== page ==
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#BlackWomenAtWork is currently trending on twitter, and looking at some of the scenarios makes me wonder how I would respond and what would be the right way to react in that situation. What are your suggestions?

Dealing with some of these situations is incredibly difficult and can be mentally draining. What are you doing to take care of yourself. You need to be emotionally healthy to stay calm if your situations are like any of the ones I read on the #. Decide what needs to be addressed and what doesn't. What can you let roll off your back?
Make an effort to stay focused on you, your goals, your performance and your path. Consider joining a community, for when you need to vent or need more resources.
We interviewed some experts and wrote about this very topic...Check it out. http://www.huffingtonpost.com/entry/58dbbe0fe4b0f087a3041e81

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I'm thinking about switching careers but I don't know where to start or who to talk to. Should I reach out to my mentor or a career coach?

Yay!! I'm glad you have a mentor. That's a good start. So is a career coach! Before you even go there though, do you have clarity on what you want to switch to (and why)? The grass isn't always greener and there are real hardships even when you are in your dream job. make sure you are clear on what is motivating the switch.
Then, DO YOUR RESEARCH. That includes googling that potential career path, looking on LinkedIn to see who you are connected to that has your dream new role and reading their profiles to get an idea of their experiences, as well as asking them for informational interviews.
Is the switch you are looking to make common? Will you need new need credentials or training? What transferable skills have you gathered in your current field that you can take to your next role?
Collect all the info that you can and then work with both your mentor and coach to strategize for how you will make this switch as seamlessly as possible.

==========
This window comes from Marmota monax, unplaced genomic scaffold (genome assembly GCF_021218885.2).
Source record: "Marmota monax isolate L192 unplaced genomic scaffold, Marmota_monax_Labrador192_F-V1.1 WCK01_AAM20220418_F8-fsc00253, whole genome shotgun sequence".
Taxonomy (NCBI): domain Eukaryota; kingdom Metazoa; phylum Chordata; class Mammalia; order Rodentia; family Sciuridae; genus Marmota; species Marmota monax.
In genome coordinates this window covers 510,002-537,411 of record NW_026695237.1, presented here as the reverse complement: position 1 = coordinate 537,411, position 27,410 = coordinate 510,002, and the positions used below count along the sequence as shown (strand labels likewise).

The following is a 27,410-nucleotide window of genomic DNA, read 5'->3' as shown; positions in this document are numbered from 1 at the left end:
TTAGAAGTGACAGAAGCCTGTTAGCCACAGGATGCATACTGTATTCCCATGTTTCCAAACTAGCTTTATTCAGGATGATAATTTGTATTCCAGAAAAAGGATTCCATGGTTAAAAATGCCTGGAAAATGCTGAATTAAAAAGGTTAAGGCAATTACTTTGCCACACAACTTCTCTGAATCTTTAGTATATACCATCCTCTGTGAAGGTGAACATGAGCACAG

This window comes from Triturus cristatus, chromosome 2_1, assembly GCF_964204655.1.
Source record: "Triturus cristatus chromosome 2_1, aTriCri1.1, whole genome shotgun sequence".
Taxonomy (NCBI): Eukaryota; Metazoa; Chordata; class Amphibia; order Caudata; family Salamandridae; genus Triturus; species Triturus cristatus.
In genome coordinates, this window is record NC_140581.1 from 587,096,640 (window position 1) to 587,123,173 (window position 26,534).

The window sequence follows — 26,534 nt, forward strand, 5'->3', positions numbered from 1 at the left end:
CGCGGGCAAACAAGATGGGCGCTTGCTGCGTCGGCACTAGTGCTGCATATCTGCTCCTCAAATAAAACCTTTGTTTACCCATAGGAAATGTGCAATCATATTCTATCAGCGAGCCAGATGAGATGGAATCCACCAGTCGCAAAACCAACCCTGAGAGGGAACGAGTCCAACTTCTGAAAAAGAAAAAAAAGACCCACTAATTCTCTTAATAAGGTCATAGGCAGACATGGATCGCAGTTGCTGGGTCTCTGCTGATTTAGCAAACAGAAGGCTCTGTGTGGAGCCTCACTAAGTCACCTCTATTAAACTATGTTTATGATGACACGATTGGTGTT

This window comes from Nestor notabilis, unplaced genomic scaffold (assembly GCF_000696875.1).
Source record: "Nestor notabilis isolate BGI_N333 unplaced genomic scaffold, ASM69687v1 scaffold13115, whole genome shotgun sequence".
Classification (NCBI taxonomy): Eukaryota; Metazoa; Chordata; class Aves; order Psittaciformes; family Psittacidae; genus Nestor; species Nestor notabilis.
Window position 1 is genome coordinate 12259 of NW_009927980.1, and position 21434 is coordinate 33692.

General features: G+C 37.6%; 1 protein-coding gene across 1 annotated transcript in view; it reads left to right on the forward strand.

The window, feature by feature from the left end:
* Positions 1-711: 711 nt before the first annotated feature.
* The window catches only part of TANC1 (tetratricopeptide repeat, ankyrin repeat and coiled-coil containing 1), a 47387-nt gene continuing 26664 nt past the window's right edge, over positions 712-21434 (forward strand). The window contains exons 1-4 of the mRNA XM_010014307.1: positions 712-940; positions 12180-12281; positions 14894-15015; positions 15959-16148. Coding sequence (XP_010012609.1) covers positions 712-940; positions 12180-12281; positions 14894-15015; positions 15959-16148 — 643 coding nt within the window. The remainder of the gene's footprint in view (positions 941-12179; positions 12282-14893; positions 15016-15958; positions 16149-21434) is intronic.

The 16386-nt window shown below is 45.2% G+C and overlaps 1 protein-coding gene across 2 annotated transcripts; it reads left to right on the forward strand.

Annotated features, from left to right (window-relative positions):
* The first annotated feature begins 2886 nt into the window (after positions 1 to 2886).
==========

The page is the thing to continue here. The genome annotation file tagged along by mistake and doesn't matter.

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I want to be included in more projects and meetings at work, how do you recommend I go about asking to be included?

Hi there! First, what is holding you back? (e.g. a trust issue with a manager; your newness in the role; a lack of understanding around the company culture/expectations; personal fears and insecurities) The answer will vary in each of those scenarios, but the one thing that fits all I'd want to know is have you ASKED? If so, what was the reaction? If you haven't, well now is the time.
If it's about speaking up in meetings, you may not even have to ask, you may be expected to just contribute if you have something to say. So give that a try.
If it's about being simply invited, try a convo with your manager about bringing you to meetings where your work is involved. This might be more beneficial for everyone. Remember how Katherine in "Hidden Figures" was able to solve problems more effectively when she had context from attending meetings? Maybe you can make that case!
As it relates to more leadership on projects, chat with your boss and team about your skills and expertise and how you can best contribute when you are included more!
I encourage you to boil down to what is preventing you from participating fully, because your voice needs to be heard at work. Your coworkers need to see you as a potential leader and know the value you bring. They can't do that if you aren't stepping up and speaking up!!! (Coach A)